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Never Rewrite Code From Scratch

Friday, April 15, 2005

At the beginning of this week, I made a mistake that's very familiar to me. I want to be able to add new puzzles to Trichromix after its release, so that I can sell additional puzzle packs. Also, players should be able to share their own puzzles, so installing a new puzzle should require a minimum amount of effort; I'm not exactly targetting computer whizz kids with my game. To make this possible, I had to make quite a few changes to the code that manages the puzzles: loading, saving, remembering if puzzles are solved, that sort of thing.

If you can remember how the Trichromix code base came about, you'll probably understand that digging around in it is no picknick. So, I decided to start a new project and create a PuzzleManager class. Writing the puzzle manager didn't take long and the code looked very pretty. Alas, integrating it into the existing Trichromix code wasn't trivial and this is where I went wrong: I decided to rewrite the framework (graphics, input, game states) so it would work well with my new puzzle manager.

Let me give you a little advice here: you should never rewrite existing code. It doesn't matter how ugly you think your current code is or how much prettier the architecture is that you have in your mind now. Rewriting code is bad. No, it's worse than bad: it's evil!

The first time I made this mistake is a couple of years ago on my first paid programming job. A friend and I earned our money by writing custom web applications. Microsoft's .NET Framework was still in beta, but we were already using it with great zeal. Our first application was an electronic learning environment that supported project-based education and was fully tailored towards the educational methods used by our customers. It was a great first assignment and with my passionate interest in education, I was more than happy to do it.

After about four months, we had a working prototype and a group of guinea-pig students to subject to it. The general response was that the application was promising, but that it still lacked a lot of necessary features. Since it was the end of the schoolyear by now, we had two months to add the wanted features and prepare the application for prime-time use. So what did we do? We rewrote the learning environment.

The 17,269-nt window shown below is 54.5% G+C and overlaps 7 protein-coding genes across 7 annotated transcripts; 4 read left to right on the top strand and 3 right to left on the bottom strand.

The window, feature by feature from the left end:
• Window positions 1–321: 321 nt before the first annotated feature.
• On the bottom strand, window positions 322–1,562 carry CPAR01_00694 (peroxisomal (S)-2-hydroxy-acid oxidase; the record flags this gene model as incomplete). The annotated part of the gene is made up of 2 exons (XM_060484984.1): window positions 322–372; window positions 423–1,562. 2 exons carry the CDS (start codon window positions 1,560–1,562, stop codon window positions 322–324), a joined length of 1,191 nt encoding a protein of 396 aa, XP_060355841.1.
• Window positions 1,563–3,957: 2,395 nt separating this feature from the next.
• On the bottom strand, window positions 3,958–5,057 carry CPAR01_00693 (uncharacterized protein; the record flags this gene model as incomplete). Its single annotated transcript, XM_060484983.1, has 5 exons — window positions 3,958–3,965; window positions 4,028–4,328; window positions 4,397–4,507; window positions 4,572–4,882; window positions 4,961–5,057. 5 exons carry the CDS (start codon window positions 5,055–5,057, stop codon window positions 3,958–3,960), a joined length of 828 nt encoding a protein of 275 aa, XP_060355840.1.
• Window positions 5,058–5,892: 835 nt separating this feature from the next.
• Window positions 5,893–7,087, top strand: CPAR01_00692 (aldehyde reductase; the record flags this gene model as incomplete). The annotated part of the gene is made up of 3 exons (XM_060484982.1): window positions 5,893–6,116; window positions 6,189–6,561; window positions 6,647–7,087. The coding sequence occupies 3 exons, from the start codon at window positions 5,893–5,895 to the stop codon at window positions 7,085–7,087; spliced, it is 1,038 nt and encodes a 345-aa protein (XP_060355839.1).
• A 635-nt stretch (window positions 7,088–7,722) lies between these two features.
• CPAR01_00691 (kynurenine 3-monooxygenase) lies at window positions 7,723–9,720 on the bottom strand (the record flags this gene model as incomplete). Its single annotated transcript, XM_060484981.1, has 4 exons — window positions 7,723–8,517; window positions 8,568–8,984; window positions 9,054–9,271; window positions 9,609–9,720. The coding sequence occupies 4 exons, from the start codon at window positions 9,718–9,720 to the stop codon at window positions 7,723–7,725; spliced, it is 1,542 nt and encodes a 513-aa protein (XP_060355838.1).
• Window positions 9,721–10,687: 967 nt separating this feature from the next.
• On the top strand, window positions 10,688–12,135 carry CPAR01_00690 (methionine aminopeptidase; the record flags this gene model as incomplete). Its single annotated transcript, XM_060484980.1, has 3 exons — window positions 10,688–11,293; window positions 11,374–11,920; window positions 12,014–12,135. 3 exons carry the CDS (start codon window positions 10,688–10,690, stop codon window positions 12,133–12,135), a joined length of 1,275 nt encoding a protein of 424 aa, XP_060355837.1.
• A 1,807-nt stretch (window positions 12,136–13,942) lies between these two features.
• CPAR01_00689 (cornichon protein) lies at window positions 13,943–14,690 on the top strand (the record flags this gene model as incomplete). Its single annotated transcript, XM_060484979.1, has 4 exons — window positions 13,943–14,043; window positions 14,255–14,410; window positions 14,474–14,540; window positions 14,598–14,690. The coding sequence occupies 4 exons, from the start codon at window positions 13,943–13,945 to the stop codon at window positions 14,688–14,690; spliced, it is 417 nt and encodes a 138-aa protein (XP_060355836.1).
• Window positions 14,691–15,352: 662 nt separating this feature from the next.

The new code base was much prettier, the user interface was better, new features had been added. Hurray, right? Wrong. There is no way you can explain to a customer why some functionality that was there two months ago, is suddenly gone. Of course, the truth is that at the end of the two months, we couldn't meet our deadline, so we had to drop some features, even though they had been present in the old version. The features were non-critical, but teachers still expected them to be available.

That wasn't the worst part, though. The rewritten version had a bug. A serious bug. Every once in a while the application would slow down to a crawl. When this happened, it became completely useless and since every student and every teacher depended for a great part on the learning environment, this was a Really Bad Thing. It took us seven months before we could remedy the problem. We never found out what the cause was, but after arduous attempts we finally stumbled across a fix.

The learning environment isn't in use anymore. Although the reason for discontinuing its use presumably had nothing to do with our failure, I think that our product would still be supporting teachers and students today if we had just delivered the valuable tool we set out to create. Afterwards, I made a list of all the mistakes we'd made during the project and at the top of the list, with distance, was: it was a huge mistake to rewrite the application. I decided never to make that mistake again.

When I realized how many 'little things' I would have to program anew if I were to start Trichromix from scratch, I took the afternoon off. The next morning I attacked my 'old' Trichromix-code and refactored it until I could make the changes I wanted to. It took me three days before I realised I was making my old mistake again, but fortunately I had the good sense to backtrack. Writing the entire game around the new puzzle manager is like buying a new suit to fit your tie. It might be tempting when the tie is really cool, but it's a lot cheaper to just find another tie if your old suit still fits.

Never rewrite your code. Joel Spolsky agrees.

"Chronic remorse, as all moralists are agreed, is a most undesirable sentiment. If you have behaved badly, repent, make what amends you can and address yourself to the task of behaving better next time. On no account brood over your wrongdoing. Rolling in the muck is not the best way of getting clean." -- Aldous Huxley

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Wouter Lindenhof says: